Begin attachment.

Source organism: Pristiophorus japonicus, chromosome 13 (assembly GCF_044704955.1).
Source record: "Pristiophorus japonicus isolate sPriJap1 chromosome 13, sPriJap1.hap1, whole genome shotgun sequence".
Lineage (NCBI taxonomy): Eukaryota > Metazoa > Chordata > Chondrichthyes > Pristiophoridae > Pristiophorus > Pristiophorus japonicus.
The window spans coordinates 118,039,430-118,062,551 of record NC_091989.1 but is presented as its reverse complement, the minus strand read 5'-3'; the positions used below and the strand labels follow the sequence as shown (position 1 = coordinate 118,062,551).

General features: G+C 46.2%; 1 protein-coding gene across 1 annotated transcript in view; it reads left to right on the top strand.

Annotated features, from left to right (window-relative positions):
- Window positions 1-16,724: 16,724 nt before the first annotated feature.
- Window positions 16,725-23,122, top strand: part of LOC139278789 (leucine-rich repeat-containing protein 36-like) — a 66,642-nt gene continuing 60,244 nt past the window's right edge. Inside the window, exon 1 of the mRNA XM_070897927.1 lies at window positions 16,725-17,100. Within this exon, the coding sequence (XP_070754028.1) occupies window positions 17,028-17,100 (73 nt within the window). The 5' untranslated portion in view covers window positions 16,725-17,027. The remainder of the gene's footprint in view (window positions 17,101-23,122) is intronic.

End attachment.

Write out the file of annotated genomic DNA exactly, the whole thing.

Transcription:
Source organism: Pristiophorus japonicus, chromosome 13 (assembly GCF_044704955.1).
Source record: "Pristiophorus japonicus isolate sPriJap1 chromosome 13, sPriJap1.hap1, whole genome shotgun sequence".
Lineage (NCBI taxonomy): Eukaryota > Metazoa > Chordata > Chondrichthyes > Pristiophoridae > Pristiophorus > Pristiophorus japonicus.
The window spans coordinates 118,039,430-118,062,551 of record NC_091989.1 but is presented as its reverse complement, the minus strand read 5'-3'; the positions used below and the strand labels follow the sequence as shown (position 1 = coordinate 118,062,551).

General features: G+C 46.2%; 1 protein-coding gene across 1 annotated transcript in view; it reads left to right on the top strand.

Annotated features, from left to right (window-relative positions):
- Window positions 1-16,724: 16,724 nt before the first annotated feature.
- Window positions 16,725-23,122, top strand: part of LOC139278789 (leucine-rich repeat-containing protein 36-like) — a 66,642-nt gene continuing 60,244 nt past the window's right edge. Inside the window, exon 1 of the mRNA XM_070897927.1 lies at window positions 16,725-17,100. Within this exon, the coding sequence (XP_070754028.1) occupies window positions 17,028-17,100 (73 nt within the window). The 5' untranslated portion in view covers window positions 16,725-17,027. The remainder of the gene's footprint in view (window positions 17,101-23,122) is intronic.